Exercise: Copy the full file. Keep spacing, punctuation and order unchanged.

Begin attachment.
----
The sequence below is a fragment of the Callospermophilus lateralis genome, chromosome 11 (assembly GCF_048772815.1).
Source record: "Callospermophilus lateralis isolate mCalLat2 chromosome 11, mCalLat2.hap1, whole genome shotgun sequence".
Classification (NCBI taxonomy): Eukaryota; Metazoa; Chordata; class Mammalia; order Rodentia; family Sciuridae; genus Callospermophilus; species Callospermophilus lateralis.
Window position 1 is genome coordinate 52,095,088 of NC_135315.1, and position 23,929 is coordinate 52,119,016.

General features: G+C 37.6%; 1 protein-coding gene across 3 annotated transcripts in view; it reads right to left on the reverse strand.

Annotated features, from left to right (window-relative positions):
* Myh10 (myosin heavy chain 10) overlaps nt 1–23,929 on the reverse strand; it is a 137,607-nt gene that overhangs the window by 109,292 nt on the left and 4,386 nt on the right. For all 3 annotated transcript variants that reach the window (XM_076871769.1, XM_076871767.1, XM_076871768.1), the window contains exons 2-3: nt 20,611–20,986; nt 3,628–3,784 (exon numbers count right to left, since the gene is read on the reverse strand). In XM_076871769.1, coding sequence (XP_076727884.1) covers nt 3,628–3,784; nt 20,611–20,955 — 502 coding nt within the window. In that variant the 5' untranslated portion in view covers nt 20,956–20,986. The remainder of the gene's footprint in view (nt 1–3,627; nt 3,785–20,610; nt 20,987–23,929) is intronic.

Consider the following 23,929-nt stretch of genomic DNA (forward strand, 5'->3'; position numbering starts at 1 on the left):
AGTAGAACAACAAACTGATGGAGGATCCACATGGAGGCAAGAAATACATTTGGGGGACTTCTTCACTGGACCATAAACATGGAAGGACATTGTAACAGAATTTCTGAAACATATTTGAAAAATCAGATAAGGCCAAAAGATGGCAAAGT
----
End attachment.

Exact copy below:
The sequence below is a fragment of the Callospermophilus lateralis genome, chromosome 11 (assembly GCF_048772815.1).
Source record: "Callospermophilus lateralis isolate mCalLat2 chromosome 11, mCalLat2.hap1, whole genome shotgun sequence".
Classification (NCBI taxonomy): Eukaryota; Metazoa; Chordata; class Mammalia; order Rodentia; family Sciuridae; genus Callospermophilus; species Callospermophilus lateralis.
Window position 1 is genome coordinate 52,095,088 of NC_135315.1, and position 23,929 is coordinate 52,119,016.

General features: G+C 37.6%; 1 protein-coding gene across 3 annotated transcripts in view; it reads right to left on the reverse strand.

Annotated features, from left to right (window-relative positions):
* Myh10 (myosin heavy chain 10) overlaps nt 1–23,929 on the reverse strand; it is a 137,607-nt gene that overhangs the window by 109,292 nt on the left and 4,386 nt on the right. For all 3 annotated transcript variants that reach the window (XM_076871769.1, XM_076871767.1, XM_076871768.1), the window contains exons 2-3: nt 20,611–20,986; nt 3,628–3,784 (exon numbers count right to left, since the gene is read on the reverse strand). In XM_076871769.1, coding sequence (XP_076727884.1) covers nt 3,628–3,784; nt 20,611–20,955 — 502 coding nt within the window. In that variant the 5' untranslated portion in view covers nt 20,956–20,986. The remainder of the gene's footprint in view (nt 1–3,627; nt 3,785–20,610; nt 20,987–23,929) is intronic.

Consider the following 23,929-nt stretch of genomic DNA (forward strand, 5'->3'; position numbering starts at 1 on the left):
AGTAGAACAACAAACTGATGGAGGATCCACATGGAGGCAAGAAATACATTTGGGGGACTTCTTCACTGGACCATAAACATGGAAGGACATTGTAACAGAATTTCTGAAACATATTTGAAAAATCAGATAAGGCCAAAAGATGGCAAAGT